Continuation Price Patterns by Alexander Sabodin
Take a look at some of the more common continuation patterns that you find on charts.
Like reversal models (or patterns), continuation models are formed during periods of market instability. These appear when bullish and bearish forces are about equal. As a result, price stops moving in the direction of the trend and starts to fluctuate within a range. The appearance of continuation models usually indicates that the period of price standstill that you see on a chart is nothing more than a pause in the development of the prevailing trend. The trend direction will not change after the consolidation period has ended. This is one feature that distinguishes continuation models from reversal models, which were discussed in earlier articles. Reversal models usually reflect a turnaround in the prevailing trend.
Another difference between a reversal and continuation model is the duration of their formation. Reversal models, which tend to display crucial changes in price dynamics, usually last for a longer time, whereas trend continuation models are relatively shorter.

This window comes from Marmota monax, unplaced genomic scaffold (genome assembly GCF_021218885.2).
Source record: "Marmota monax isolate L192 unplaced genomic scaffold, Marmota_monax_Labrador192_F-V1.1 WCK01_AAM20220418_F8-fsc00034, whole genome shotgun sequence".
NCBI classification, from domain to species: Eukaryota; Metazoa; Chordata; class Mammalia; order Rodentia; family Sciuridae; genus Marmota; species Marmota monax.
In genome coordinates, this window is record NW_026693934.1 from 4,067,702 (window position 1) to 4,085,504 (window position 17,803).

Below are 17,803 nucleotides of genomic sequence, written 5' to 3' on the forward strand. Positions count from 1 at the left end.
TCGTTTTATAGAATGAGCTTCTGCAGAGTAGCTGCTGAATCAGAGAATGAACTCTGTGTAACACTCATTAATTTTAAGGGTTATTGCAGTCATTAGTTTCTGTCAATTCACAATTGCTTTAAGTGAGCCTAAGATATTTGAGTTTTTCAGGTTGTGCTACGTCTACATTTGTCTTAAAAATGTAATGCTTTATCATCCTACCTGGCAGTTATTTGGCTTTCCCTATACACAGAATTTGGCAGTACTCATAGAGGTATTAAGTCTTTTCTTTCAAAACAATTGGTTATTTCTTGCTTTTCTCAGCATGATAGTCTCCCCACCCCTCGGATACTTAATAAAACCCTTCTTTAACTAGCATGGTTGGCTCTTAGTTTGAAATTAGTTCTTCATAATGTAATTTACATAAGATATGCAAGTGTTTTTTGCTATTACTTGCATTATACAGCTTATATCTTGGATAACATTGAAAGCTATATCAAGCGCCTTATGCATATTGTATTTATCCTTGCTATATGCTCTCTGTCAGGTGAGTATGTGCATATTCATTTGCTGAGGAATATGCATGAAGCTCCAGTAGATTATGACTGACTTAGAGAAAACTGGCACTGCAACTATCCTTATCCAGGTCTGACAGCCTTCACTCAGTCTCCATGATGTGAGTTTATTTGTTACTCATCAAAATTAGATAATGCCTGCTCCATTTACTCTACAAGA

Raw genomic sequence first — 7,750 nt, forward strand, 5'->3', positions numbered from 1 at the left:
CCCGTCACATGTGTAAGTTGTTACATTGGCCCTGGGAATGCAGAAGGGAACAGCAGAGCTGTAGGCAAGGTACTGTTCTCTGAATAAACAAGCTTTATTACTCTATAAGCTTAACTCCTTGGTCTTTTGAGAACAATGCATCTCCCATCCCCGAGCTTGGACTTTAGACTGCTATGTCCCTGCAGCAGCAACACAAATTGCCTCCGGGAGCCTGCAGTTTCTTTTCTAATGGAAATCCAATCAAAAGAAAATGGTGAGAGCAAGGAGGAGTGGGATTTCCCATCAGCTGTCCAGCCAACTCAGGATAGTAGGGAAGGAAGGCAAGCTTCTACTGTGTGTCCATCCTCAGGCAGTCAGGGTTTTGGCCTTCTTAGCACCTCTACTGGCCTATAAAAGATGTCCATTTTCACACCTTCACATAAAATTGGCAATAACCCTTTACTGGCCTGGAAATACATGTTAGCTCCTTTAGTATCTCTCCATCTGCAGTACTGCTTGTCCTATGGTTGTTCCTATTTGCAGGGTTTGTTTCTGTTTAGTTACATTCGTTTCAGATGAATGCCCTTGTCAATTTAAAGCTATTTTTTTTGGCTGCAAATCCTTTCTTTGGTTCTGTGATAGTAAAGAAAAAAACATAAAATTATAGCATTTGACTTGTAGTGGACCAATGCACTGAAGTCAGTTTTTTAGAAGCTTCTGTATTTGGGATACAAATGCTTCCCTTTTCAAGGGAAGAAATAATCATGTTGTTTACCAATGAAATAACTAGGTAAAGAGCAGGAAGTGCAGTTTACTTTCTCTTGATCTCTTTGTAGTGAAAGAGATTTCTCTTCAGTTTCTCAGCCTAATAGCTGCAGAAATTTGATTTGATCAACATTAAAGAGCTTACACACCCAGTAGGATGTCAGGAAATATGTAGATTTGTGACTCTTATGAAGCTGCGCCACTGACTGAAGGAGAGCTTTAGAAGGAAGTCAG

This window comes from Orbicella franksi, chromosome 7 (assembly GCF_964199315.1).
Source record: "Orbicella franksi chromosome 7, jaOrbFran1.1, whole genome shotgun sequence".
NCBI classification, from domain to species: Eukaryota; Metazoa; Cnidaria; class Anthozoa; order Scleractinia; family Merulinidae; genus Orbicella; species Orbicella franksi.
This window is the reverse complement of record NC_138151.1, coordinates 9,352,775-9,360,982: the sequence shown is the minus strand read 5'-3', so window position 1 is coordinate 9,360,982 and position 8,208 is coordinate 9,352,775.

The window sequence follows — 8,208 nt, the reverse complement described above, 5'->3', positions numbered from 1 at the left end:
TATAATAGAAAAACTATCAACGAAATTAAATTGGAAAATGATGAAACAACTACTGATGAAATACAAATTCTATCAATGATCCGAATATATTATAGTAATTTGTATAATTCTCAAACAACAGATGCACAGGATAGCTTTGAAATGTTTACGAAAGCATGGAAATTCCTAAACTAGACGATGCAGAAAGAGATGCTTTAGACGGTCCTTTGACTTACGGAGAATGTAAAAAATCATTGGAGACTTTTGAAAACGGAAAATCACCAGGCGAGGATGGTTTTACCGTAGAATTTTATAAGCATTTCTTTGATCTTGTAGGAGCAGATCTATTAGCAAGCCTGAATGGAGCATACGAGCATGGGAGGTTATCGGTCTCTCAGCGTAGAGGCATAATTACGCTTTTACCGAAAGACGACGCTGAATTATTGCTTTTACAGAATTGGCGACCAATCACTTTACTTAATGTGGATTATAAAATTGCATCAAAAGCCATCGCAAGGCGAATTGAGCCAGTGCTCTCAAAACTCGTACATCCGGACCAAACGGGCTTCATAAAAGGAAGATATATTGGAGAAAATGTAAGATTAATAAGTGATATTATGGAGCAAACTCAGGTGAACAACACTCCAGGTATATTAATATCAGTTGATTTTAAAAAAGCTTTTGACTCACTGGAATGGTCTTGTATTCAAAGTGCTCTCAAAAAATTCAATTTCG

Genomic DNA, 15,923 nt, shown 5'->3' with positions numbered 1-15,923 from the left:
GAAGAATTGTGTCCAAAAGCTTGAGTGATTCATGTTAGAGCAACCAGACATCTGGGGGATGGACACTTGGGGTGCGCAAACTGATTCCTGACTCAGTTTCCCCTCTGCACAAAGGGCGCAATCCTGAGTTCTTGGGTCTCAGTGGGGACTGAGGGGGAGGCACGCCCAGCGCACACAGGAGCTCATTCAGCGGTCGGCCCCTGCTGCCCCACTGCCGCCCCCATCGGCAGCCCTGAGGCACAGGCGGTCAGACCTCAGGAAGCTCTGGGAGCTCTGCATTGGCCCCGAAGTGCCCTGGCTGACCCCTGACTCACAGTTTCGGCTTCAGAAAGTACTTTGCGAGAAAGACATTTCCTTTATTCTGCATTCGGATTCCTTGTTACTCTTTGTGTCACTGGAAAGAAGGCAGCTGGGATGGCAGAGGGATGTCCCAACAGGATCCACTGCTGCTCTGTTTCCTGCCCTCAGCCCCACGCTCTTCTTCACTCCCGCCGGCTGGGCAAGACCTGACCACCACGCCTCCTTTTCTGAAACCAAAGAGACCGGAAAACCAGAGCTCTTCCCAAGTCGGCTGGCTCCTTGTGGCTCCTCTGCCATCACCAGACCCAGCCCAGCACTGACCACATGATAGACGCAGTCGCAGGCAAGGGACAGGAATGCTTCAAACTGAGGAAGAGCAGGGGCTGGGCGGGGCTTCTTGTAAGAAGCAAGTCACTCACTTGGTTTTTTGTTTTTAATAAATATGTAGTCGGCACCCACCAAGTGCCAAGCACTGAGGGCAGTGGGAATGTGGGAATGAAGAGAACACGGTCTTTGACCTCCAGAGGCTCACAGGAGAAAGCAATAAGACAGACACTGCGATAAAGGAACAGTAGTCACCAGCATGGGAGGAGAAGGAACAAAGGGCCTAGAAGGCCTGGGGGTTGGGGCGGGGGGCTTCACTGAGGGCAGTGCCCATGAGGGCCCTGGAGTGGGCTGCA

Some of the common continuation patterns are triangles, flags, and pennants. Letís look at each.
If the range of a price consolidation is limited within support and resistance lines and crosses either of them some time in the near future, the model is known as a triangle. Depending on how the support and resistance lines are arranged, you can have symmetrical triangles, ascending triangles, descending triangles, and expanding triangles (Figure 1). For the pattern to be valid, there must be at least two points at the resistance level and two points at the support level.